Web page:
In conclusion, we found significant disparities between patients with and without OUD who were hospitalized for serious infections. Patients with OUD stayed in the hospital longer than those without OUD, and they had a higher odds of going to a PAC facility or choosing a patient-directed discharge, despite there being no known evidence that a shorter hospital stay and outpatient IV antibiotic therapy would lead to worse outcomes. Further studies elucidating the source of these disparities, and health systems and policy interventions to address them, may reduce hospital stays, lower costs, and improve the equity of care for patients affected by the opioid crisis.
S1 STROBE Checklist. Checklist of items that should be included in reports of observational studies.
S1 Fig. Cumulative incidence curves of length of stay to discharge by infection type.
Cumulative incidence curves of length of stay to discharge estimated using a competing risks survival analysis model. The event of interest was defined as discharge to home or a post-acute care facility. Competing risks were defined as discharge against medical advice, transfer to another acute care hospital, or in-hospital death. Gray’s test was used to assess for statistically significant differences in cumulative incidence between the 2 cohorts. Shaded regions indicate 95% confidence bounds.
S1 Table. Additional models with hospital as a random intercept, model covariates, severity of illness, and homelessness.
Covariates for all adjusted models (unless otherwise specified) were age, sex, race/ethnicity, primary payer, quartile of median household income based on the patient’s zip code of residence, Elixhauser Comorbidity Index (excluding drug use to avoid adjusting for our exposure of interest), type of serious infection, hospital size (based on number of beds), type of hospital (rural, urban non-teaching, or urban teaching), hospital region (northeast, midwest, south, west), elective versus non-elective admission, weekday versus weekend admission, and the number of major operating room procedures performed during the hospital stay. SE, standard error.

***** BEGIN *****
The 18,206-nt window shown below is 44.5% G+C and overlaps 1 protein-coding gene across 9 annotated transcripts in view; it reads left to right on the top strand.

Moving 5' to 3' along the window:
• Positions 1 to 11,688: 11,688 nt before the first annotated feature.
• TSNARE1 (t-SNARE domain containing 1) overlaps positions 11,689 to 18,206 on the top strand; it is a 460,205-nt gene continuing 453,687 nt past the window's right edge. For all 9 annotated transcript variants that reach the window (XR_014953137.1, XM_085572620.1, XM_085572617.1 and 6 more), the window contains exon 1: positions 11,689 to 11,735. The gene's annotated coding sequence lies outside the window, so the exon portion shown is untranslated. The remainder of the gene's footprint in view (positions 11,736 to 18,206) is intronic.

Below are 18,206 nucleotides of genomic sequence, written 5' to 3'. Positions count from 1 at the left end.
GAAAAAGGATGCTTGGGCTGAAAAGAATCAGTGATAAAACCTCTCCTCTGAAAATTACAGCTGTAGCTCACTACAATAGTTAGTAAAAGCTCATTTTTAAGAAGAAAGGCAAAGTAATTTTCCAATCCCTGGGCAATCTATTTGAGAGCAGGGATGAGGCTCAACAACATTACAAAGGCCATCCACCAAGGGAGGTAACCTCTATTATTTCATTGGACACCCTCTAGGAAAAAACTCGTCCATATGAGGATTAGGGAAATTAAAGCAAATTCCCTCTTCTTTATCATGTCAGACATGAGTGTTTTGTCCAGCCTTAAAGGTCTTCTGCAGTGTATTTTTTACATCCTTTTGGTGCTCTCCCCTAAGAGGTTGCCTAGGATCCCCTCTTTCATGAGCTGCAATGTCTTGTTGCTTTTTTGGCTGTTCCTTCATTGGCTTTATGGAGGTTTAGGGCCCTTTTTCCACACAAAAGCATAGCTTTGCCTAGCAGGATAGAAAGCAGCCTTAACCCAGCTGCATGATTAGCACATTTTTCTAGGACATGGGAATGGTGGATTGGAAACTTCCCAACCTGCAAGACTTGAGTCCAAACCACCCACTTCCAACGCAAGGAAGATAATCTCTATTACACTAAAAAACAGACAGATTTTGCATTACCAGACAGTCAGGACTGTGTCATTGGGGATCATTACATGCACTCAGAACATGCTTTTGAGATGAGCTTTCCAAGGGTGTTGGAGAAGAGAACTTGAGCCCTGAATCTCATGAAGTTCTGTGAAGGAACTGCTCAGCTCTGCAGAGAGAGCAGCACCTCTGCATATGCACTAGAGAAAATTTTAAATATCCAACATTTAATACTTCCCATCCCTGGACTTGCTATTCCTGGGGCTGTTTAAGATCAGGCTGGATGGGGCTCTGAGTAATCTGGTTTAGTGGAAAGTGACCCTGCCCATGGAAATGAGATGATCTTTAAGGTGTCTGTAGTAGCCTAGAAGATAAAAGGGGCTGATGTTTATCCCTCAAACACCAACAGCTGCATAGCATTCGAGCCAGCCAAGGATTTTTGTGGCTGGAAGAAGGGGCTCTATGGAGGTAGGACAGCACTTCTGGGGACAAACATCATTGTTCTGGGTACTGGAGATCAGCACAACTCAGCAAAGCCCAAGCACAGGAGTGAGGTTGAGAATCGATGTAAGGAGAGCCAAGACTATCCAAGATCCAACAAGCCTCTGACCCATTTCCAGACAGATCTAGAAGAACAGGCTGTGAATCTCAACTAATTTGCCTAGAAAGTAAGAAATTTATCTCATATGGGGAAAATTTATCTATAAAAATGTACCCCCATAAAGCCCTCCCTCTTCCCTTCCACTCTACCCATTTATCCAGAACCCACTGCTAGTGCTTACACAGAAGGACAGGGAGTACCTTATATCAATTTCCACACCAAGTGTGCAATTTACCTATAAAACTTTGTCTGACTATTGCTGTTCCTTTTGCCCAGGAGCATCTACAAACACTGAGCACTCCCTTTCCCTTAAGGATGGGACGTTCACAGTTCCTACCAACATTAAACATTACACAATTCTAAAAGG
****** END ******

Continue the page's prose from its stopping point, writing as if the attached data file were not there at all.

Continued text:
S2 Table. ICD-10 codes for diagnoses. ICD-10 codes from the Centers for Disease Control and Prevention ICD-10-CM browser tool, available at https://icd10cmtool.cdc.gov/.
The ICD-10 codes for serious infection (endocarditis, epidural abscess, septic arthritis, and osteomyelitis) were identified in the primary diagnosis code position (first out of 30 possible codes) for the main analysis. Opioid use disorder was defined as having a corresponding ICD-10 code as a secondary diagnosis code (any of diagnosis code positions 2 to 30). Pneumonia, acute congestive heart failure, and acute cholecystitis were identified in the primary diagnosis code position, for a sensitivity analysis. Lastly, homelessness, used as a covariate in a sensitivity analysis, was defined using secondary diagnosis codes.
S3 Table. Baseline characteristics of hospitalizations for serious infections with and without opioid use disorder—individual Elixhauser Comorbidity Index conditions, hepatitis C virus infection, and homelessness. National estimates were generated using discharge weights computed for the 20% sample from the 2016 National Inpatient Sample.